At the start of our project, we spent a lot of time prototyping a custom diode heating element. Based on research conducted by our sponsor, diode heating elements could be more advantageous than resistive heating elements in cloudier weather and off-peak times (Figure 5).
Through our prototyping, we found the diode design would make our system far less reliable; it would also increase the time and cost of our project. Through further analysis, we also found that both resistive heating elements and diodes would be equally effective during sunny weather (Figure 6).
 Schwartz, P., 2019, “Hot diodes!: Dirt cheap cooking and electricity for the global poor?,” Development Engineering, Volume 4.
PV Heating System Design
Our final design uses two 7.2 Ohm resistive heating elements that are each powered by two 425 W (72.9 Vmpp) panels in parallel. Therefore, our system provides a peak power input of 1476 W to the storage tank until it reaches its set-point of 95 °C. The storage tank is a modified 50-gallon Rheem electric water heater.
Fluid System Design
The supply water from the tank mixes with the return water from the tub; this supplies the tub with 46 °C of water. The fluid system is comprised of type L copper, expandable PEX-A, a 1-/10 hp transfer pump, one control valve on the supply line, and one control valve on the bypass line. Copper is used in the sections where high-temp water is present to ensure system safety & PEX-A is used in all other sections to decrease cost and increase manufacturability.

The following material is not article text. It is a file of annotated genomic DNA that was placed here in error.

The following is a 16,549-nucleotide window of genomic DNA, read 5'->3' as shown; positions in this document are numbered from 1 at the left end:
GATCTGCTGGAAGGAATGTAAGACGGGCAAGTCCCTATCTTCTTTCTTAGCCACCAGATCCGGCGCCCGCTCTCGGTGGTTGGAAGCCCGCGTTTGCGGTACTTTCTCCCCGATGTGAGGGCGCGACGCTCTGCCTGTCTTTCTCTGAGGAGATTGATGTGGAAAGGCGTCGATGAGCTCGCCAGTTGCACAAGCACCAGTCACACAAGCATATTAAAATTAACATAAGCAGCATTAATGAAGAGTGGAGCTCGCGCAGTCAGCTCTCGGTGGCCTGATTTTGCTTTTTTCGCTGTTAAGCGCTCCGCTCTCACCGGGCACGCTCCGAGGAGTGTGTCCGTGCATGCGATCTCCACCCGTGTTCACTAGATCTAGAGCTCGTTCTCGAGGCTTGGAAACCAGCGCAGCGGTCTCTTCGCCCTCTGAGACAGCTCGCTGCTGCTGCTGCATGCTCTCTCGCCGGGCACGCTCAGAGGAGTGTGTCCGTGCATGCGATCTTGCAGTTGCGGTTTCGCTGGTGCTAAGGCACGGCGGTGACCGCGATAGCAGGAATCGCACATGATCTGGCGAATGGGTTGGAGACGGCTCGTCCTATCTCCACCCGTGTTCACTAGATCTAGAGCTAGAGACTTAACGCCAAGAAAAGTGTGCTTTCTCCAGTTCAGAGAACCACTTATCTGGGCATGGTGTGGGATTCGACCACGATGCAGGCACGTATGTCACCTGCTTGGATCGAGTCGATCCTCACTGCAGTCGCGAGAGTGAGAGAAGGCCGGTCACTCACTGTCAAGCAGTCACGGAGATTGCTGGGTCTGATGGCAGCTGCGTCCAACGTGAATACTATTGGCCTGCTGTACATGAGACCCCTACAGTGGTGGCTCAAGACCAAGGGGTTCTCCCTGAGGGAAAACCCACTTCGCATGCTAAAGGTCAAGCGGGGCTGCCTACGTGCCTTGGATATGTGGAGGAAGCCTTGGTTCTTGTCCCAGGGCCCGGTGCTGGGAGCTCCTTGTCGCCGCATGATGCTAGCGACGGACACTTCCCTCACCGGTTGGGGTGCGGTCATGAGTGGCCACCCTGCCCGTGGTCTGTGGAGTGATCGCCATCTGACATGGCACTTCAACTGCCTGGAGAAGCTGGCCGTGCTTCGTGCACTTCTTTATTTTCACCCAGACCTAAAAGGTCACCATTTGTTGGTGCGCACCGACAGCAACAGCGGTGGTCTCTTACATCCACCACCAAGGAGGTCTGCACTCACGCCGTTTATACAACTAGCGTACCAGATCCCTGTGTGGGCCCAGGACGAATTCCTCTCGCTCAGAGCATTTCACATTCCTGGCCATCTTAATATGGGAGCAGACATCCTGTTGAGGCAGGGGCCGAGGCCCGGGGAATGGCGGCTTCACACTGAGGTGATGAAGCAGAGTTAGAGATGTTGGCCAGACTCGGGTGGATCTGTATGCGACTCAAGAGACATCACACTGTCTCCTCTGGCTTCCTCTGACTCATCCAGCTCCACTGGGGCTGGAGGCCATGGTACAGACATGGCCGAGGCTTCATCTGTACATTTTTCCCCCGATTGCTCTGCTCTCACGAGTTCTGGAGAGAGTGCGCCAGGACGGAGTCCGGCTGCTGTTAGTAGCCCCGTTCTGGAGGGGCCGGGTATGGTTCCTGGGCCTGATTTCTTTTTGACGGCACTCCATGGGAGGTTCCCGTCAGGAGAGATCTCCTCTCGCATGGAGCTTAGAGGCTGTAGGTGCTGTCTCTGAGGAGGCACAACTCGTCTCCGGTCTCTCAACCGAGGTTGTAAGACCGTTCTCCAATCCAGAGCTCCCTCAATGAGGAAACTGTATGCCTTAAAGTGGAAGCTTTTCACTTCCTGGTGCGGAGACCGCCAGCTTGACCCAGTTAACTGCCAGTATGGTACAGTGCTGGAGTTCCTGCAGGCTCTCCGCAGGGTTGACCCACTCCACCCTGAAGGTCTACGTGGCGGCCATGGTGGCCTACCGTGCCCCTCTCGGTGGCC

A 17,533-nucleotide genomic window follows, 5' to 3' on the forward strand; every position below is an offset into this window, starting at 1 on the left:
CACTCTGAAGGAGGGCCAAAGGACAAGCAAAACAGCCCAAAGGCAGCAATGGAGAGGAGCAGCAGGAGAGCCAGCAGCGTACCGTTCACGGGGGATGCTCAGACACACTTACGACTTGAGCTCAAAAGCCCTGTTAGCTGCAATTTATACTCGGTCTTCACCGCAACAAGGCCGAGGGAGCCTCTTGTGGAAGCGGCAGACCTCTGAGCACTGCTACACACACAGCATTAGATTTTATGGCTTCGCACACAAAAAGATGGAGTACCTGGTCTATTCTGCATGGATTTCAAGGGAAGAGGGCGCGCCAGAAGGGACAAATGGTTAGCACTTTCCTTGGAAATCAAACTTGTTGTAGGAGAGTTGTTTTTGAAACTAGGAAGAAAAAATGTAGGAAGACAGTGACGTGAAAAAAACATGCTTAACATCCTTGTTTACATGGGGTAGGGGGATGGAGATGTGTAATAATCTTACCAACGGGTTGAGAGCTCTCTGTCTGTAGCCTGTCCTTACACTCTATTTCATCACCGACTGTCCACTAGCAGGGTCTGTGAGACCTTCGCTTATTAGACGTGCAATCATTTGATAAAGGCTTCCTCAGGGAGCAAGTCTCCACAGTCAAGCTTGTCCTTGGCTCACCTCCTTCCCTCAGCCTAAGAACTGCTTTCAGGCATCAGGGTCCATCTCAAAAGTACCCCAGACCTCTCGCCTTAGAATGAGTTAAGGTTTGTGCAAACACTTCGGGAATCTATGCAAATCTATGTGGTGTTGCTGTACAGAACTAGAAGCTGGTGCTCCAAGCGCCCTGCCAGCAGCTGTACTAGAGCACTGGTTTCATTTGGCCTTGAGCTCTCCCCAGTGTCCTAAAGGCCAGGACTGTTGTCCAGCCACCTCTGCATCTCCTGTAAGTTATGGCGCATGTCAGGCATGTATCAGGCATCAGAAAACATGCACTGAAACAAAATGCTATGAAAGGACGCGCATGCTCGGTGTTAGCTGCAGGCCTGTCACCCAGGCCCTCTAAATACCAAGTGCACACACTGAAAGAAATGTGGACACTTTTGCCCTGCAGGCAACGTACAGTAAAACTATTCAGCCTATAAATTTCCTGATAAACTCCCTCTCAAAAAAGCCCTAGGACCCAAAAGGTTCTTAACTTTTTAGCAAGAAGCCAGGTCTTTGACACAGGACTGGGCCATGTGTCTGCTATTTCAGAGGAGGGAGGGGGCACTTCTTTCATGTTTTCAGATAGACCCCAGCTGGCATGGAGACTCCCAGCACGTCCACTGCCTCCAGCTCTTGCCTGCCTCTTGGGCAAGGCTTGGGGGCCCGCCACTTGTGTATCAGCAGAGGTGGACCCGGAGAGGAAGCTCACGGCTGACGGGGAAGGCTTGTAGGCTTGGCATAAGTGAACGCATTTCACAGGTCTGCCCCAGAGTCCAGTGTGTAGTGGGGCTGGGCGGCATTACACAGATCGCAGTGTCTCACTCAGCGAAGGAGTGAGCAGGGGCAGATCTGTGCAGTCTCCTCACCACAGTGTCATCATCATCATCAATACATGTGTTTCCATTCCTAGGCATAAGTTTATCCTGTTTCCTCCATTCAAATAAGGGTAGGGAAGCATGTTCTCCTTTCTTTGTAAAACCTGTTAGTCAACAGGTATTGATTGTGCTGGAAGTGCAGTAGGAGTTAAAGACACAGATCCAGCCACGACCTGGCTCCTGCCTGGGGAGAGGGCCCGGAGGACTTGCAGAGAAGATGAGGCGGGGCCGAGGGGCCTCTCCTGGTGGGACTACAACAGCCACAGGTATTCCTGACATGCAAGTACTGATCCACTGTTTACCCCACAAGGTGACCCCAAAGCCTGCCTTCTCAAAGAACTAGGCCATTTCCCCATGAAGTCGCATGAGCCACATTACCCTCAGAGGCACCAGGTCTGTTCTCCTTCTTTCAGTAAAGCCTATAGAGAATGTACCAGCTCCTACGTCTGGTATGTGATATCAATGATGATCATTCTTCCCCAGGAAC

Control System Design
Our control system accomplishes the following:
- As a safety precaution, the heating elements will always shift off when the tank temperature exceeds 95 °C, and the pump will always turn off when the tub and supply water temperatures exceed 40 or 46 °C, respectively.
- As an efficiency measure, the pump can only turn on if the tank temperature is greater than the tub temperature.
- Our system also features an active mode and passive mode.
- In active mode, our system prioritizes the tub’s set-point of 40 °C.
- In passive mode, our system prioritizes the tank’s set-point of 95 °C.
We accomplished the above by using one Arduino Uno, four DS18B20 temperature sensors, two n-channel enhancement mode MOSFET’s to switch the heating elements, and one IoT Relay to switch the pump. We simulated this system using TinkerCAD software (Figure 10).